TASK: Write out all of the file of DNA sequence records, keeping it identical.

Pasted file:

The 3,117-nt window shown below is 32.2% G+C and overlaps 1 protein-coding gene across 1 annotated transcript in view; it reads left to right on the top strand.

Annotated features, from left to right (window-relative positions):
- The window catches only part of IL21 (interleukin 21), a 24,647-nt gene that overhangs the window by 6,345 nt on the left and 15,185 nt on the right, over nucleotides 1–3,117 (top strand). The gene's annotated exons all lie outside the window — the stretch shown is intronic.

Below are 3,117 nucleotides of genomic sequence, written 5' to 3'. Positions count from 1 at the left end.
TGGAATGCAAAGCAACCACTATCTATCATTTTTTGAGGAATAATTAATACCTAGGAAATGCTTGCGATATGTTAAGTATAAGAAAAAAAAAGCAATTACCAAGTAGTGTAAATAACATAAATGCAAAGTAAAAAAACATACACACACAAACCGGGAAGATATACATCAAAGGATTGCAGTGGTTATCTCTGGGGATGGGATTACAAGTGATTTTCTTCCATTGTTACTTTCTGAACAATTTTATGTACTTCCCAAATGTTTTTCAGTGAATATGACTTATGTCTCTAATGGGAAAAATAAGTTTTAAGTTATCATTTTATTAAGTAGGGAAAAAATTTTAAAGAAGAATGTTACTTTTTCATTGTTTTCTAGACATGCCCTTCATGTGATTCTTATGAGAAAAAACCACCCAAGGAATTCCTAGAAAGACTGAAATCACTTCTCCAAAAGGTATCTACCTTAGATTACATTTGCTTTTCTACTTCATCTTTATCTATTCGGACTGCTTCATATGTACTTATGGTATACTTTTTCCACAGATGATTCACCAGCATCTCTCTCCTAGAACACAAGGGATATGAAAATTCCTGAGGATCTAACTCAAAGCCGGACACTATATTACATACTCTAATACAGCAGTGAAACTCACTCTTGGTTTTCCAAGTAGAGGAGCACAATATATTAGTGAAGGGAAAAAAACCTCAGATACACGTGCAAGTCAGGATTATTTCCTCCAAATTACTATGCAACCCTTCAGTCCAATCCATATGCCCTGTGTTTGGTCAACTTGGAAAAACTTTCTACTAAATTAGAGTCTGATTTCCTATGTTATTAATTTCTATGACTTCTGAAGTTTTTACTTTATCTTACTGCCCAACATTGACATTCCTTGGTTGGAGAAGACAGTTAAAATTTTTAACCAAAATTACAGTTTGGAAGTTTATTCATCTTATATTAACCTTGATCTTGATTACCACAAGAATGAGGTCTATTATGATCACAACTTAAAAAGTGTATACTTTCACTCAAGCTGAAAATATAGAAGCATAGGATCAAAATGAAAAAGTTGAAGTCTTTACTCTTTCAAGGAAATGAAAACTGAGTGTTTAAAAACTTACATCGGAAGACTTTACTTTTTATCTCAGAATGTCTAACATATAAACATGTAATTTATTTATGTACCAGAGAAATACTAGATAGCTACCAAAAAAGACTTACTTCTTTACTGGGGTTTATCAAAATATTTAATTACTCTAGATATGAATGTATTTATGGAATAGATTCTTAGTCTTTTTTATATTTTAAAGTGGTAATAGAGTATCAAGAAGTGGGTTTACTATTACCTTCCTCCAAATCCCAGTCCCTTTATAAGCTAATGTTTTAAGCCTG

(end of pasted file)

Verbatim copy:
The 3,117-nt window shown below is 32.2% G+C and overlaps 1 protein-coding gene across 1 annotated transcript in view; it reads left to right on the top strand.

Annotated features, from left to right (window-relative positions):
- The window catches only part of IL21 (interleukin 21), a 24,647-nt gene that overhangs the window by 6,345 nt on the left and 15,185 nt on the right, over nucleotides 1–3,117 (top strand). The gene's annotated exons all lie outside the window — the stretch shown is intronic.

Below are 3,117 nucleotides of genomic sequence, written 5' to 3'. Positions count from 1 at the left end.
TGGAATGCAAAGCAACCACTATCTATCATTTTTTGAGGAATAATTAATACCTAGGAAATGCTTGCGATATGTTAAGTATAAGAAAAAAAAAGCAATTACCAAGTAGTGTAAATAACATAAATGCAAAGTAAAAAAACATACACACACAAACCGGGAAGATATACATCAAAGGATTGCAGTGGTTATCTCTGGGGATGGGATTACAAGTGATTTTCTTCCATTGTTACTTTCTGAACAATTTTATGTACTTCCCAAATGTTTTTCAGTGAATATGACTTATGTCTCTAATGGGAAAAATAAGTTTTAAGTTATCATTTTATTAAGTAGGGAAAAAATTTTAAAGAAGAATGTTACTTTTTCATTGTTTTCTAGACATGCCCTTCATGTGATTCTTATGAGAAAAAACCACCCAAGGAATTCCTAGAAAGACTGAAATCACTTCTCCAAAAGGTATCTACCTTAGATTACATTTGCTTTTCTACTTCATCTTTATCTATTCGGACTGCTTCATATGTACTTATGGTATACTTTTTCCACAGATGATTCACCAGCATCTCTCTCCTAGAACACAAGGGATATGAAAATTCCTGAGGATCTAACTCAAAGCCGGACACTATATTACATACTCTAATACAGCAGTGAAACTCACTCTTGGTTTTCCAAGTAGAGGAGCACAATATATTAGTGAAGGGAAAAAAACCTCAGATACACGTGCAAGTCAGGATTATTTCCTCCAAATTACTATGCAACCCTTCAGTCCAATCCATATGCCCTGTGTTTGGTCAACTTGGAAAAACTTTCTACTAAATTAGAGTCTGATTTCCTATGTTATTAATTTCTATGACTTCTGAAGTTTTTACTTTATCTTACTGCCCAACATTGACATTCCTTGGTTGGAGAAGACAGTTAAAATTTTTAACCAAAATTACAGTTTGGAAGTTTATTCATCTTATATTAACCTTGATCTTGATTACCACAAGAATGAGGTCTATTATGATCACAACTTAAAAAGTGTATACTTTCACTCAAGCTGAAAATATAGAAGCATAGGATCAAAATGAAAAAGTTGAAGTCTTTACTCTTTCAAGGAAATGAAAACTGAGTGTTTAAAAACTTACATCGGAAGACTTTACTTTTTATCTCAGAATGTCTAACATATAAACATGTAATTTATTTATGTACCAGAGAAATACTAGATAGCTACCAAAAAAGACTTACTTCTTTACTGGGGTTTATCAAAATATTTAATTACTCTAGATATGAATGTATTTATGGAATAGATTCTTAGTCTTTTTTATATTTTAAAGTGGTAATAGAGTATCAAGAAGTGGGTTTACTATTACCTTCCTCCAAATCCCAGTCCCTTTATAAGCTAATGTTTTAAGCCTG